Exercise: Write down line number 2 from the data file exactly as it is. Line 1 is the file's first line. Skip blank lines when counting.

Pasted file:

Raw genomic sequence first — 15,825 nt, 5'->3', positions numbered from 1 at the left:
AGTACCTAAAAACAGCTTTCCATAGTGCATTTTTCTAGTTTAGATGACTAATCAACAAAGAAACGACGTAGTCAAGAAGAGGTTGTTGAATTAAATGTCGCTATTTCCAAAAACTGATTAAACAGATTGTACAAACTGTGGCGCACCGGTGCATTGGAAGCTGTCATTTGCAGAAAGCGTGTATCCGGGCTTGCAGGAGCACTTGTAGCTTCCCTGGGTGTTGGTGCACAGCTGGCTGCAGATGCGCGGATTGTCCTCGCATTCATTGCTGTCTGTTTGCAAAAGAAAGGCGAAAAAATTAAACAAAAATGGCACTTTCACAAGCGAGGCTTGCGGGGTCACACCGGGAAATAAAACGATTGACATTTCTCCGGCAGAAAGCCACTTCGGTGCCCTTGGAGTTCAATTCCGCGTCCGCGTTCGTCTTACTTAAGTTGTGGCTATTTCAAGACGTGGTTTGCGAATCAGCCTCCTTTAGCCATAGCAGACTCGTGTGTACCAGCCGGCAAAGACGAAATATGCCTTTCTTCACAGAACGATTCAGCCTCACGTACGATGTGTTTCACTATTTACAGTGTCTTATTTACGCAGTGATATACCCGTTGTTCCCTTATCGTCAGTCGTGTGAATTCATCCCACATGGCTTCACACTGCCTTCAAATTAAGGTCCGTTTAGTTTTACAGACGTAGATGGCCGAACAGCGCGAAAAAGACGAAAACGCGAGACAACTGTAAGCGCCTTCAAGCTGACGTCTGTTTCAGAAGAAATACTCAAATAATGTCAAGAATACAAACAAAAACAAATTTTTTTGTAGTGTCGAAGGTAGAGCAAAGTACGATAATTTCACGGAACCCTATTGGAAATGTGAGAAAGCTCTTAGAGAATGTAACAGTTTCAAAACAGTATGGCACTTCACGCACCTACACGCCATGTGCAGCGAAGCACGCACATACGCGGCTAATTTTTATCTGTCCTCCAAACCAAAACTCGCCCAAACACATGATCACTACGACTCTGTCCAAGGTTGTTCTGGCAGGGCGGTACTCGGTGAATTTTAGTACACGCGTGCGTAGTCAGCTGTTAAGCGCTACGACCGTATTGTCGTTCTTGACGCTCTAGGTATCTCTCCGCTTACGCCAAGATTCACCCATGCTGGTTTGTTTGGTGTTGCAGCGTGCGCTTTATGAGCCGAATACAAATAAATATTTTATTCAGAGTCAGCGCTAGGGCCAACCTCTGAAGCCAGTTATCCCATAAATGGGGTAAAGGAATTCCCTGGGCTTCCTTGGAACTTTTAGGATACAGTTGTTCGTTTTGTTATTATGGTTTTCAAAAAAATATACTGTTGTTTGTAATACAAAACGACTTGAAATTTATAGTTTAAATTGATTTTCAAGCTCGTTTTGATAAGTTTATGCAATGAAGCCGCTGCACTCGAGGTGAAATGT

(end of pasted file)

AGTACCTAAAAACAGCTTTCCATAGTGCATTTTTCTAGTTTAGATGACTAATCAACAAAGAAACGACGTAGTCAAGAAGAGGTTGTTGAATTAAATGTCGCTATTTCCAAAAACTGATTAAACAGATTGTACAAACTGTGGCGCACCGGTGCATTGGAAGCTGTCATTTGCAGAAAGCGTGTATCCGGGCTTGCAGGAGCACTTGTAGCTTCCCTGGGTGTTGGTGCACAGCTGGCTGCAGATGCGCGGATTGTCCTCGCATTCATTGCTGTCTGTTTGCAAAAGAAAGGCGAAAAAATTAAACAAAAATGGCACTTTCACAAGCGAGGCTTGCGGGGTCACACCGGGAAATAAAACGATTGACATTTCTCCGGCAGAAAGCCACTTCGGTGCCCTTGGAGTTCAATTCCGCGTCCGCGTTCGTCTTACTTAAGTTGTGGCTATTTCAAGACGTGGTTTGCGAATCAGCCTCCTTTAGCCATAGCAGACTCGTGTGTACCAGCCGGCAAAGACGAAATATGCCTTTCTTCACAGAACGATTCAGCCTCACGTACGATGTGTTTCACTATTTACAGTGTCTTATTTACGCAGTGATATACCCGTTGTTCCCTTATCGTCAGTCGTGTGAATTCATCCCACATGGCTTCACACTGCCTTCAAATTAAGGTCCGTTTAGTTTTACAGACGTAGATGGCCGAACAGCGCGAAAAAGACGAAAACGCGAGACAACTGTAAGCGCCTTCAAGCTGACGTCTGTTTCAGAAGAAATACTCAAATAATGTCAAGAATACAAACAAAAACAAATTTTTTTGTAGTGTCGAAGGTAGAGCAAAGTACGATAATTTCACGGAACCCTATTGGAAATGTGAGAAAGCTCTTAGAGAATGTAACAGTTTCAAAACAGTATGGCACTTCACGCACCTACACGCCATGTGCAGCGAAGCACGCACATACGCGGCTAATTTTTATCTGTCCTCCAAACCAAAACTCGCCCAAACACATGATCACTACGACTCTGTCCAAGGTTGTTCTGGCAGGGCGGTACTCGGTGAATTTTAGTACACGCGTGCGTAGTCAGCTGTTAAGCGCTACGACCGTATTGTCGTTCTTGACGCTCTAGGTATCTCTCCGCTTACGCCAAGATTCACCCATGCTGGTTTGTTTGGTGTTGCAGCGTGCGCTTTATGAGCCGAATACAAATAAATATTTTATTCAGAGTCAGCGCTAGGGCCAACCTCTGAAGCCAGTTATCCCATAAATGGGGTAAAGGAATTCCCTGGGCTTCCTTGGAACTTTTAGGATACAGTTGTTCGTTTTGTTATTATGGTTTTCAAAAAAATATACTGTTGTTTGTAATACAAAACGACTTGAAATTTATAGTTTAAATTGATTTTCAAGCTCGTTTTGATAAGTTTATGCAATGAAGCCGCTGCACTCGAGGTGAAATGT